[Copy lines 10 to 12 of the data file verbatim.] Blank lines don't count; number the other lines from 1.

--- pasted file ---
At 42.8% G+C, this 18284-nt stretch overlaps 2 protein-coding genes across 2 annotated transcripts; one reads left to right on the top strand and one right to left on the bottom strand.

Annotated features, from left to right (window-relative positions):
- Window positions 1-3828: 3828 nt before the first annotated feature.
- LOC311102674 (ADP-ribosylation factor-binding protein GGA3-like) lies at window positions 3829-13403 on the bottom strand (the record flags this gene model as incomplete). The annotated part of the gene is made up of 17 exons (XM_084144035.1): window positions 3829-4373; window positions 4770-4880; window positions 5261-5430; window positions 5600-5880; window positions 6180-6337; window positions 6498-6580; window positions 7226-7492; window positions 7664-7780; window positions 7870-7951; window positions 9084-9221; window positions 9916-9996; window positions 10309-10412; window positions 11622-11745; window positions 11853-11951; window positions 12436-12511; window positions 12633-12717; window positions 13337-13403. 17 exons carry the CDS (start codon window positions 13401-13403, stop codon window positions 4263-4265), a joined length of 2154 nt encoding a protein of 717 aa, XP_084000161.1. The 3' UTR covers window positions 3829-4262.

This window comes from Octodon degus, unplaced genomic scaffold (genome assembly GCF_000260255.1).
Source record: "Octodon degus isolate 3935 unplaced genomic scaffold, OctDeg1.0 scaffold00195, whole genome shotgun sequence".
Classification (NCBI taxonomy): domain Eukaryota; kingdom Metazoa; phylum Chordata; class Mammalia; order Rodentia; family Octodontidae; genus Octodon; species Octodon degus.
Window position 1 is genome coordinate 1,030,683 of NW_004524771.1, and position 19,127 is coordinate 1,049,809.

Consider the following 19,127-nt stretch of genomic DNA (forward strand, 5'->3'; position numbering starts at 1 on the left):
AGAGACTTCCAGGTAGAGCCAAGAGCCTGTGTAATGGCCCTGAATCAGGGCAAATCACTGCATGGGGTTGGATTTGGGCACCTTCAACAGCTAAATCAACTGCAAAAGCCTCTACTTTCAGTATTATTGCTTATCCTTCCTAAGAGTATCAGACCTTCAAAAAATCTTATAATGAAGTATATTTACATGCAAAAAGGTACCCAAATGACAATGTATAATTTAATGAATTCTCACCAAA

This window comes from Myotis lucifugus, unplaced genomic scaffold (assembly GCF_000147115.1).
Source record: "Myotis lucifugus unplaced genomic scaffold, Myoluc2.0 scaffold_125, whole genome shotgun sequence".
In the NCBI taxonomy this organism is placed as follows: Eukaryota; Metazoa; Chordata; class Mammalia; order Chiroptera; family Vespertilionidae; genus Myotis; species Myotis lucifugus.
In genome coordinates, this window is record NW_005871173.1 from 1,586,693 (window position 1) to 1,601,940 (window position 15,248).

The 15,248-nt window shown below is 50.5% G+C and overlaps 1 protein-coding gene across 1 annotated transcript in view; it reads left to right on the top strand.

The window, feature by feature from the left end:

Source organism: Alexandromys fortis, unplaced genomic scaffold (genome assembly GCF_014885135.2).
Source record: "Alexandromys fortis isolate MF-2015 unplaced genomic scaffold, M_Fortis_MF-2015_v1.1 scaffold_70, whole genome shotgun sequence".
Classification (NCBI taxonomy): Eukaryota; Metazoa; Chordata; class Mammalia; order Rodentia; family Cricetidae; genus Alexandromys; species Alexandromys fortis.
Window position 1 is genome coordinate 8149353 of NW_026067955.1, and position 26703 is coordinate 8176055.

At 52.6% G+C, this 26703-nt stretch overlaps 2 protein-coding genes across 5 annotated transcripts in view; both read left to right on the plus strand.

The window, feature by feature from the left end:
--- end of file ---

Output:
AGAGACTTCCAGGTAGAGCCAAGAGCCTGTGTAATGGCCCTGAATCAGGGCAAATCACTGCATGGGGTTGGATTTGGGCACCTTCAACAGCTAAATCAACTGCAAAAGCCTCTACTTTCAGTATTATTGCTTATCCTTCCTAAGAGTATCAGACCTTCAAAAAATCTTATAATGAAGTATATTTACATGCAAAAAGGTACCCAAATGACAATGTATAATTTAATGAATTCTCACCAAA

This window comes from Myotis lucifugus, unplaced genomic scaffold (assembly GCF_000147115.1).
Source record: "Myotis lucifugus unplaced genomic scaffold, Myoluc2.0 scaffold_125, whole genome shotgun sequence".